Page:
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COLLECTIONBahá'í Writings
AUTHOR 1 Bahá'u'lláh
CONTRIB 1Shoghi Effendi, trans.
ABSTRACTGuidance to the true seeker, a passage from the Kitáb-i-Íqán (Book of Certitude).
NOTES Note: This passage is from paragraps 213 and 214 of the Kitáb-i-Íqán (line breaks added). In his commentary on this text, Ted Brownstein mentions: "The "Tablet" first appeared in Gleanings of the Writings Of Bahá'u'lláh (CXXV), from which fact readers got the impression that it was a separate tablet."
CROSSREFthe complete text on the Bahá'í Reference Library (, and Sequential Outline of the Kitáb-i-Íqán
TAGS- Living the life; - Teachings; Ethics; Kitáb-i-Íqán (Book of Certitude); Prerequisites; Requisites for spiritual growth; Search (general); Spirituality; Tablet of the True Seeker
"... when a true seeker determineth to take the step of search in the path leading to the knowledge of the Ancient of Days, he must, before all else, cleanse and purify his heart, which is the seat of the revelation of the inner mysteries of God, from the obscuring dust of all acquired knowledge, and the allusions of the embodiments of satanic fancy.
He must purge his breast, which is the sanctuary of the abiding love of the Beloved, of every defilement,
and sanctify his soul from all that pertaineth to water and clay, from all shadowy and ephemeral attachments.
He must so cleanse his heart that no remnant of either love or hate may linger therein, lest that love blindly incline him to error, or that hate repel him away from the truth. ...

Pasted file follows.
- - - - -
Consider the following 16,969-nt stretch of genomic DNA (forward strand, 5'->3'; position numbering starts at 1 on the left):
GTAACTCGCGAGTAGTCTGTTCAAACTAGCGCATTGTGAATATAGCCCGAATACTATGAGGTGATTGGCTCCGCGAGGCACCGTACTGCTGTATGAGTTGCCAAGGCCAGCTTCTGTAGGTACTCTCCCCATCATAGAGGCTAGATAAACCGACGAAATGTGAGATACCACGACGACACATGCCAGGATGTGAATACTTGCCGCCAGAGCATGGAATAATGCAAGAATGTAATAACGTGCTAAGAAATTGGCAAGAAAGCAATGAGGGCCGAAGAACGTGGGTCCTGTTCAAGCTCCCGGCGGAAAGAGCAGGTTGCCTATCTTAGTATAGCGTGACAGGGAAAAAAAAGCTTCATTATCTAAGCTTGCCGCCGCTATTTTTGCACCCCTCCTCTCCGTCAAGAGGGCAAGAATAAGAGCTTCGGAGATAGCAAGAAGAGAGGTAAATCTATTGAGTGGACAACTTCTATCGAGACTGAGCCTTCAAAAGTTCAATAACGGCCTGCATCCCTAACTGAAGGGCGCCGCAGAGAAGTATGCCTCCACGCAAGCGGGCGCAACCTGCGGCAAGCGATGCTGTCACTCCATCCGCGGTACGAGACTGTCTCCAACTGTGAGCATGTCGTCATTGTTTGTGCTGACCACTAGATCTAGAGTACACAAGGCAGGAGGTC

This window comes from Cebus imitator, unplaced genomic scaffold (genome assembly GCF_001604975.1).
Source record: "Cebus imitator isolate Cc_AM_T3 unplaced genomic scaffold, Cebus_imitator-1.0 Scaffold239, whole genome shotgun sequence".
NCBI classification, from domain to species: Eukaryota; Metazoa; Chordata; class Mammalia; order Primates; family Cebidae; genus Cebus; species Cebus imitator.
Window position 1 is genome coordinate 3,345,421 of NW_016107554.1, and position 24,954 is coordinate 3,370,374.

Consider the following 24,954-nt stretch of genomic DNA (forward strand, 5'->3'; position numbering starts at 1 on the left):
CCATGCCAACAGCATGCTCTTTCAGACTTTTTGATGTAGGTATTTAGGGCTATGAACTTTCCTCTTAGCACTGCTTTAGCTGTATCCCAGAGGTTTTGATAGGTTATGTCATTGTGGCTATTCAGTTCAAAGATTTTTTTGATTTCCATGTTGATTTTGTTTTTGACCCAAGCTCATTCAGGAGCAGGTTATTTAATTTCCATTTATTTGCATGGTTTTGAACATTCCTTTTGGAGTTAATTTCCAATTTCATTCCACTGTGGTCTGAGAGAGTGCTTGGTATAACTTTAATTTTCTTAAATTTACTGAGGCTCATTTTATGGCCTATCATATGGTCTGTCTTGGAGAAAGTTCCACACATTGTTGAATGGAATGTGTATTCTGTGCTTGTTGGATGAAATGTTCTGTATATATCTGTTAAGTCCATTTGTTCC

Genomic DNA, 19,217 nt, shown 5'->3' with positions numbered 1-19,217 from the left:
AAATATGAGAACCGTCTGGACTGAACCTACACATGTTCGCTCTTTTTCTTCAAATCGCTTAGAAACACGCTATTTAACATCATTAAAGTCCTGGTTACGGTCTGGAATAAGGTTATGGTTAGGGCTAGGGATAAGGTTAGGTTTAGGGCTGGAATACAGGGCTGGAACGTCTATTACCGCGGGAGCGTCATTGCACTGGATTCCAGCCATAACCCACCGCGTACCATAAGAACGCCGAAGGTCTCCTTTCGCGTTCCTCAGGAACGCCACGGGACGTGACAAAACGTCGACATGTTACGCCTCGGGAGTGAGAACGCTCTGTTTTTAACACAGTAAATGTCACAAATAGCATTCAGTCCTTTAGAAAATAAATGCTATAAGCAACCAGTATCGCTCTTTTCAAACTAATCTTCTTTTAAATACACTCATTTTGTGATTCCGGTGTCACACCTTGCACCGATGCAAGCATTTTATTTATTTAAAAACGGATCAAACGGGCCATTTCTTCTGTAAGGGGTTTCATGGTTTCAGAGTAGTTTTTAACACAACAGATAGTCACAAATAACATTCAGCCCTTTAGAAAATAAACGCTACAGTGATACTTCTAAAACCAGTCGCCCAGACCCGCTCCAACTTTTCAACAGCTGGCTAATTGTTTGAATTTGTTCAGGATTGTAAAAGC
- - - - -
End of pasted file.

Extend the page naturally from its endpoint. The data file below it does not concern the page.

That seeker must at all times put his trust in God,
must renounce the peoples of the earth,
detach himself from the world of dust,
and cleave unto Him Who is the Lord of Lords.
He must never seek to exalt himself above anyone,
must wash away from the tablet of his heart every trace of pride and vainglory,
must cling unto patience and resignation,
observe silence,
and refrain from idle talk. For the tongue is a smoldering fire, and excess of speech a deadly poison. Material fire consumeth the body, whereas the fire of the tongue devoureth both heart and soul. The force of the former lasteth but for a time, whilst the effects of the latter endure a century.
That seeker should also regard backbiting as grievous error, and keep himself aloof from its dominion, inasmuch as backbiting quencheth the light of the heart, and extinguisheth the life of the soul.
He should be content with little,
and be freed from all inordinate desire.
He should treasure the companionship of those that have renounced the world,
and regard avoidance of boastful and worldly people a precious benefit.
At the dawn of every day he should commune with God,
and with all his soul persevere in the quest of his Beloved.
He should consume every wayward thought with the flame of His loving mention,
and, with the swiftness of lightning, pass by all else save Him.
He should succor the dispossessed,
and never withhold his favor from the destitute.
He should show kindness to animals,
how much more unto his fellowman, to him who is endowed with the power of utterance.
He should not hesitate to offer up his life for his Beloved,
nor allow the censure of the people to turn him away from the Truth.
He should not wish for others that which he doth not wish for himself,
nor promise that which he doth not fulfill.
With all his heart should the seeker avoid fellowship with evildoers, and pray for the remission of their sins.
He should forgive the sinful, and never despise his low estate, for none knoweth what his own end shall be. ...
... he should regard all else beside God as transient,
and count all things save Him, Who is the Object of all adoration, as utter nothingness."

VIEWS485 views since 2023-11-03 (last edit 2024-07-10 16:44 UTC)
PERMISSIONpublic domain
LANG 1STPersian
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